The disastrous hack of the Equifax credit reporting bureau has put 143 million American consumers at risk of having their financial lives turned upside down.
Other hacks have affected more people. What makes this one so much more serious is the depth of information stolen. Not just personal data, but such things as Social Security numbers, credit card accounts and driver’s license numbers.
It poses one of the largest risks to consumers in years. With this information crooks can obtain credit cards, get driver’s licenses and steal tax refunds.
Atlanta-based Equifax, as one of three major credit reporting agencies, is a personal data warehouse. Consumers might not even be aware that Equifax has been collecting information on them from third parties in order to develop a credit rating.
Criminals gained access to certain files and the company system from mid-May to July by exploiting a weak point in website software, according to an investigation by Equifax and security consultants. The company found the intrusion on July 29.
Pamela Dixon, executive director of the World Privacy Forum, a nonprofit research group, put it bluntly in a story in the New York Times: “This is about as bad as it gets.”
Equifax has done much wrong with this intrusion, starting with the fact that it is the third major cybersecurity breach for the agency since 2015.
How in the world could it not have learned from its earlier problems? And why did it take the company more than a month to notify the public that its information had been compromised?
That leads to the fact that three senior executives, including the company’s chief financial officer, sold shares worth almost $1.8 million days before the breach was announced and the company’s stock dropped 13 percent. The company said the executives did not know about the breach when they sold.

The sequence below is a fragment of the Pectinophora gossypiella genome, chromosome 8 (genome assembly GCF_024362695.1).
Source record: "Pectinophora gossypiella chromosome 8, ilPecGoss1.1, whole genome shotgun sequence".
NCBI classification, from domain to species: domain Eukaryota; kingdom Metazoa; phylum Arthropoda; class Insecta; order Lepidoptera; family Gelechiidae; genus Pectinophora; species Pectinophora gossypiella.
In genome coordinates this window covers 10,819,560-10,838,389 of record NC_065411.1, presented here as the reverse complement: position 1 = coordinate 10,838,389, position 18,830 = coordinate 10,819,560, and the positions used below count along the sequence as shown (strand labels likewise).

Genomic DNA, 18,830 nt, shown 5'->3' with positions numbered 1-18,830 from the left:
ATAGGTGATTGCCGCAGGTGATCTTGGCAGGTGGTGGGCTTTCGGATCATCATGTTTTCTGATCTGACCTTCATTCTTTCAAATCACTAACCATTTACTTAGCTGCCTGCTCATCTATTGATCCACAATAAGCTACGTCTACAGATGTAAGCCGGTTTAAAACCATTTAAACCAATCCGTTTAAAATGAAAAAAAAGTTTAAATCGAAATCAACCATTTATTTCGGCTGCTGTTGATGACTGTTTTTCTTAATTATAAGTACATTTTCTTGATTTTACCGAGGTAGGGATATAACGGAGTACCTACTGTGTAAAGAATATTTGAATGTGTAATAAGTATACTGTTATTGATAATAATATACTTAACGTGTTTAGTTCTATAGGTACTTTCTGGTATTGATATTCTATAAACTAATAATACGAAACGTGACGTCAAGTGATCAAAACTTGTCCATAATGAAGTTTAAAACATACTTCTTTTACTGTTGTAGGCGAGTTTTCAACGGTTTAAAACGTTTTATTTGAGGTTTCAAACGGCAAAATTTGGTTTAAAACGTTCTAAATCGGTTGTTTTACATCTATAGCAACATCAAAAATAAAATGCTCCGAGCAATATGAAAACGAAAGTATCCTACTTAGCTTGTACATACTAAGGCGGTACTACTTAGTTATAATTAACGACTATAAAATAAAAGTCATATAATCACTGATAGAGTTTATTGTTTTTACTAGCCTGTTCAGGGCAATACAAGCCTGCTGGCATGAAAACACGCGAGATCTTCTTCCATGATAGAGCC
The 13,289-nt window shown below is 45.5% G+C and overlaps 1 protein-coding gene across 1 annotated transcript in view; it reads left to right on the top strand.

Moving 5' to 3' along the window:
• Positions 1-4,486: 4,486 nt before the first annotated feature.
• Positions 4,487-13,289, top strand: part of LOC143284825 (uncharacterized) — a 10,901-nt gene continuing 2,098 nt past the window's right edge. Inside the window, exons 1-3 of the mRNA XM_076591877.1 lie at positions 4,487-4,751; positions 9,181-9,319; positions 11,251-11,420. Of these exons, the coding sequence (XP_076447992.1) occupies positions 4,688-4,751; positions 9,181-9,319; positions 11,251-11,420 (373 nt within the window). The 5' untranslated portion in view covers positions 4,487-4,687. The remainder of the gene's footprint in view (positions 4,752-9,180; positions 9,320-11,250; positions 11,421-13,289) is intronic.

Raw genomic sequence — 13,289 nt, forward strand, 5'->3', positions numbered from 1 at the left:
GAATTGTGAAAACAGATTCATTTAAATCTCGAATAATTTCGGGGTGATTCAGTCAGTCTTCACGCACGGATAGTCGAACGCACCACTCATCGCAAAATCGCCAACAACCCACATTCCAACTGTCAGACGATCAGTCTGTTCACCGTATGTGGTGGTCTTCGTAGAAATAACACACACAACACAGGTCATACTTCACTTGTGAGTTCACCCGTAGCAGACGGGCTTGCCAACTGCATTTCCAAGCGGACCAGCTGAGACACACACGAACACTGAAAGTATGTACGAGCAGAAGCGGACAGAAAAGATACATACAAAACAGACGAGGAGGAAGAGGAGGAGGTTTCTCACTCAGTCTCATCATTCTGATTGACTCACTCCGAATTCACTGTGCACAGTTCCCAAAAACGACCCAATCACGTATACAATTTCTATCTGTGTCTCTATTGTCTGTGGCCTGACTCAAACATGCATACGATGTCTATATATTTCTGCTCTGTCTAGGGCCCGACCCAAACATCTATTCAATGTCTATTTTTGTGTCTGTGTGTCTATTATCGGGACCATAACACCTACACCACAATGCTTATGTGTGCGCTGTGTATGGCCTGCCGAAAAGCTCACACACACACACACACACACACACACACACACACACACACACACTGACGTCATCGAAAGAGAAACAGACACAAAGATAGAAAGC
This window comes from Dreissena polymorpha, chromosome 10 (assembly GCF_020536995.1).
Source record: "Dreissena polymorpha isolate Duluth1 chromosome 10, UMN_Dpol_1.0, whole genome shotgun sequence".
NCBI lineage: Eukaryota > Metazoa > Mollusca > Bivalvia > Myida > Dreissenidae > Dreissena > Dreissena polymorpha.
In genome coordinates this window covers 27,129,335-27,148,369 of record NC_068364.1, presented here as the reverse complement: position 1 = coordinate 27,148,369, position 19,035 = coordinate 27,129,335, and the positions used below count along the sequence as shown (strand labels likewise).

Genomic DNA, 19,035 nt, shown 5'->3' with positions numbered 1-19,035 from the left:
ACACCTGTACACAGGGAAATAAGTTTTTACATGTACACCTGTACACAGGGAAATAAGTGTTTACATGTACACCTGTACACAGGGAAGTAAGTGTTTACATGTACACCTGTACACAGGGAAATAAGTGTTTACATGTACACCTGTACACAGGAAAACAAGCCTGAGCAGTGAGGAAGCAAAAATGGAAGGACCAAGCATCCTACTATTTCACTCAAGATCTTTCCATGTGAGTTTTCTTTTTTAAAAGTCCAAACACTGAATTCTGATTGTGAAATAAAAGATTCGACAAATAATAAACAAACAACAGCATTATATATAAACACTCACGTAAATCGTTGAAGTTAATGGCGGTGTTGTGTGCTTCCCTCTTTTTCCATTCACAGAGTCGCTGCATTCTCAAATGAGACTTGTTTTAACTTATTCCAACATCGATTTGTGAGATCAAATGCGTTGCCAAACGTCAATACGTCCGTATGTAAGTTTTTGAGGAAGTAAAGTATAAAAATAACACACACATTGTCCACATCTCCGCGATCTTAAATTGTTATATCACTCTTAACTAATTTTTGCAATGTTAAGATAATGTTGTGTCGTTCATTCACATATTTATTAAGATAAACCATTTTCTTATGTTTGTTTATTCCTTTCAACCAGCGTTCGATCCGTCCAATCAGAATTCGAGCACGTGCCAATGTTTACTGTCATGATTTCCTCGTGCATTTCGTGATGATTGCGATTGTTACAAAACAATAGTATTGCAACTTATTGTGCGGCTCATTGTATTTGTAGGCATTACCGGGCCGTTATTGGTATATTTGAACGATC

The company fumbled its attempt to help consumers learn whether their data had been stolen. Equifax created a website for consumers to plug in information, but asked for partial Social Security numbers, leading some to worry that the website was an illegal “phishing” enterprise. Worse, it appeared that by seeking information on the hack, consumers were giving up their right to sue the company.
Consumers were supposed to read the website’s terms of service and click “agree” to continue the process. But buried in the legalese was an agreement to forgo suing the company. The company, after prodding from State Attorney General Eric Schneiderman, said clicking that “agree” box will not affect the right to sue.
The company suggests consumers get a free credit report and, if necessary, contact a law enforcement agency if they believe any stolen information has been used.
Equifax has offered credit protection service free for one year for consumers who enroll by Nov. 21, but as one expert pointed out, it’s not enough when the information can be bought and sold for years.
The Equifax breach serves as another harsh reminder that information is at risk no matter how much care consumers exercise.